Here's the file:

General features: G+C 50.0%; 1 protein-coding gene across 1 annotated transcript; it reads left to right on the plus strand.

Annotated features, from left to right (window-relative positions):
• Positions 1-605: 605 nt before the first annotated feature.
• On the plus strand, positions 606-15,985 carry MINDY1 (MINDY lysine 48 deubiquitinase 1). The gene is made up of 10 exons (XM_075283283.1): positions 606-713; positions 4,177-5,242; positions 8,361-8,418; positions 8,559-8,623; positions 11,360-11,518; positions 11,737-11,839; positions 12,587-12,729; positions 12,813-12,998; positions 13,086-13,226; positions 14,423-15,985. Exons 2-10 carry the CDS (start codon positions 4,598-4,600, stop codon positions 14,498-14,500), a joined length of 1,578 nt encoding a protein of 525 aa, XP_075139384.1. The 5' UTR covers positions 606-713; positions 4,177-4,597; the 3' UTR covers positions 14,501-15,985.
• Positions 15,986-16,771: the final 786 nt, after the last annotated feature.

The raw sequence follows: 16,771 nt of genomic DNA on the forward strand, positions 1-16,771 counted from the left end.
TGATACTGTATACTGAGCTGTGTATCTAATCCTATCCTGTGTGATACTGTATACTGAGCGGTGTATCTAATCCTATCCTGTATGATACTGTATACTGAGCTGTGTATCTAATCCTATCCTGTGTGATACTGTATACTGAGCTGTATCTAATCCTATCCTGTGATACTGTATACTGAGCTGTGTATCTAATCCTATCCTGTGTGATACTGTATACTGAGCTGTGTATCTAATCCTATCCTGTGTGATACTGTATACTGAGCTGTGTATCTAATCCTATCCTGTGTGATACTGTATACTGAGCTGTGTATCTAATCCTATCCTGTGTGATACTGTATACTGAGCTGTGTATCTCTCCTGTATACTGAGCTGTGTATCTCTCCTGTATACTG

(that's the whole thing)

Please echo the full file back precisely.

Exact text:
General features: G+C 50.0%; 1 protein-coding gene across 1 annotated transcript; it reads left to right on the plus strand.

Annotated features, from left to right (window-relative positions):
• Positions 1-605: 605 nt before the first annotated feature.
• On the plus strand, positions 606-15,985 carry MINDY1 (MINDY lysine 48 deubiquitinase 1). The gene is made up of 10 exons (XM_075283283.1): positions 606-713; positions 4,177-5,242; positions 8,361-8,418; positions 8,559-8,623; positions 11,360-11,518; positions 11,737-11,839; positions 12,587-12,729; positions 12,813-12,998; positions 13,086-13,226; positions 14,423-15,985. Exons 2-10 carry the CDS (start codon positions 4,598-4,600, stop codon positions 14,498-14,500), a joined length of 1,578 nt encoding a protein of 525 aa, XP_075139384.1. The 5' UTR covers positions 606-713; positions 4,177-4,597; the 3' UTR covers positions 14,501-15,985.
• Positions 15,986-16,771: the final 786 nt, after the last annotated feature.

The raw sequence follows: 16,771 nt of genomic DNA on the forward strand, positions 1-16,771 counted from the left end.
TGATACTGTATACTGAGCTGTGTATCTAATCCTATCCTGTGTGATACTGTATACTGAGCGGTGTATCTAATCCTATCCTGTATGATACTGTATACTGAGCTGTGTATCTAATCCTATCCTGTGTGATACTGTATACTGAGCTGTATCTAATCCTATCCTGTGATACTGTATACTGAGCTGTGTATCTAATCCTATCCTGTGTGATACTGTATACTGAGCTGTGTATCTAATCCTATCCTGTGTGATACTGTATACTGAGCTGTGTATCTAATCCTATCCTGTGTGATACTGTATACTGAGCTGTGTATCTAATCCTATCCTGTGTGATACTGTATACTGAGCTGTGTATCTCTCCTGTATACTGAGCTGTGTATCTCTCCTGTATACTG